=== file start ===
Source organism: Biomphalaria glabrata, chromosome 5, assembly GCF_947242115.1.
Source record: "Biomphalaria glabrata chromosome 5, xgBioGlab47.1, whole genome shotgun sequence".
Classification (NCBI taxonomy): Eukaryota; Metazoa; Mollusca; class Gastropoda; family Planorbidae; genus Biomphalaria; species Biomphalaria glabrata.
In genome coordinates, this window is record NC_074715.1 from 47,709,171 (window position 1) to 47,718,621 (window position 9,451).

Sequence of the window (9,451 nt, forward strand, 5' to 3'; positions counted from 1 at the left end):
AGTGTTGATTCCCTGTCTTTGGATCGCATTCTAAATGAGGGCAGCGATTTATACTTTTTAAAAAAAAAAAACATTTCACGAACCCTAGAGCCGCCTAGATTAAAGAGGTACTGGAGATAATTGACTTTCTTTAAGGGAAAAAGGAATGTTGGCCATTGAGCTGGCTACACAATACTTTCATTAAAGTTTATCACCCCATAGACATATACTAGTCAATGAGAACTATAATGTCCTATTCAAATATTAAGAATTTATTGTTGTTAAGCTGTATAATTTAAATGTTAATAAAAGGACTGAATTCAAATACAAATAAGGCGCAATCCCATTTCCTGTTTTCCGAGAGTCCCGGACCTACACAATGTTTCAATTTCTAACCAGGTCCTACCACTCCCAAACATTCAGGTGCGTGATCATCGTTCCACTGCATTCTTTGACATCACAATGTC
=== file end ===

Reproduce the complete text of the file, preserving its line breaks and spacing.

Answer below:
Source organism: Biomphalaria glabrata, chromosome 5, assembly GCF_947242115.1.
Source record: "Biomphalaria glabrata chromosome 5, xgBioGlab47.1, whole genome shotgun sequence".
Classification (NCBI taxonomy): Eukaryota; Metazoa; Mollusca; class Gastropoda; family Planorbidae; genus Biomphalaria; species Biomphalaria glabrata.
In genome coordinates, this window is record NC_074715.1 from 47,709,171 (window position 1) to 47,718,621 (window position 9,451).

Sequence of the window (9,451 nt, forward strand, 5' to 3'; positions counted from 1 at the left end):
AGTGTTGATTCCCTGTCTTTGGATCGCATTCTAAATGAGGGCAGCGATTTATACTTTTTAAAAAAAAAAAACATTTCACGAACCCTAGAGCCGCCTAGATTAAAGAGGTACTGGAGATAATTGACTTTCTTTAAGGGAAAAAGGAATGTTGGCCATTGAGCTGGCTACACAATACTTTCATTAAAGTTTATCACCCCATAGACATATACTAGTCAATGAGAACTATAATGTCCTATTCAAATATTAAGAATTTATTGTTGTTAAGCTGTATAATTTAAATGTTAATAAAAGGACTGAATTCAAATACAAATAAGGCGCAATCCCATTTCCTGTTTTCCGAGAGTCCCGGACCTACACAATGTTTCAATTTCTAACCAGGTCCTACCACTCCCAAACATTCAGGTGCGTGATCATCGTTCCACTGCATTCTTTGACATCACAATGTC